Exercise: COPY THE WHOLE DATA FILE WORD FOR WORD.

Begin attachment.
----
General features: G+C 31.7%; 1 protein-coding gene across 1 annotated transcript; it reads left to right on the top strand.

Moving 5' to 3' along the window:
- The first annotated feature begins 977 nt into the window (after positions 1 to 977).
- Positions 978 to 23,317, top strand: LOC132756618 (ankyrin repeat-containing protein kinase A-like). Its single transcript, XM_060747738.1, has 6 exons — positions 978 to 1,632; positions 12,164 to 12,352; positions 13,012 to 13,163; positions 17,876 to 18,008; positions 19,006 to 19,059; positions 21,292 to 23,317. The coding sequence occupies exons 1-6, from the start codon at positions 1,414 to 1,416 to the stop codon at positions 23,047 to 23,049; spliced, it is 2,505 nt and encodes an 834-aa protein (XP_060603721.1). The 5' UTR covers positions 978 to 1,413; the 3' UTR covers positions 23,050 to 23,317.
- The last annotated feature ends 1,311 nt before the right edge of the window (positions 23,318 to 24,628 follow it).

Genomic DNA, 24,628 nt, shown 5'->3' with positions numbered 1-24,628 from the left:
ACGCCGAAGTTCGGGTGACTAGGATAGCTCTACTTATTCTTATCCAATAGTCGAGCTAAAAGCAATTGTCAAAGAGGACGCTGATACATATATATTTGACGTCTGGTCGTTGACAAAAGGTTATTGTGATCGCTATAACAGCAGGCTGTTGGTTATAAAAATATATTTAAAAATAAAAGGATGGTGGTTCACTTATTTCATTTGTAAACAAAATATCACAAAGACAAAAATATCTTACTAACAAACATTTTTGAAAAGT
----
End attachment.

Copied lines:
General features: G+C 31.7%; 1 protein-coding gene across 1 annotated transcript; it reads left to right on the top strand.

Moving 5' to 3' along the window:
- The first annotated feature begins 977 nt into the window (after positions 1 to 977).
- Positions 978 to 23,317, top strand: LOC132756618 (ankyrin repeat-containing protein kinase A-like). Its single transcript, XM_060747738.1, has 6 exons — positions 978 to 1,632; positions 12,164 to 12,352; positions 13,012 to 13,163; positions 17,876 to 18,008; positions 19,006 to 19,059; positions 21,292 to 23,317. The coding sequence occupies exons 1-6, from the start codon at positions 1,414 to 1,416 to the stop codon at positions 23,047 to 23,049; spliced, it is 2,505 nt and encodes an 834-aa protein (XP_060603721.1). The 5' UTR covers positions 978 to 1,413; the 3' UTR covers positions 23,050 to 23,317.
- The last annotated feature ends 1,311 nt before the right edge of the window (positions 23,318 to 24,628 follow it).

Genomic DNA, 24,628 nt, shown 5'->3' with positions numbered 1-24,628 from the left:
ACGCCGAAGTTCGGGTGACTAGGATAGCTCTACTTATTCTTATCCAATAGTCGAGCTAAAAGCAATTGTCAAAGAGGACGCTGATACATATATATTTGACGTCTGGTCGTTGACAAAAGGTTATTGTGATCGCTATAACAGCAGGCTGTTGGTTATAAAAATATATTTAAAAATAAAAGGATGGTGGTTCACTTATTTCATTTGTAAACAAAATATCACAAAGACAAAAATATCTTACTAACAAACATTTTTGAAAAGT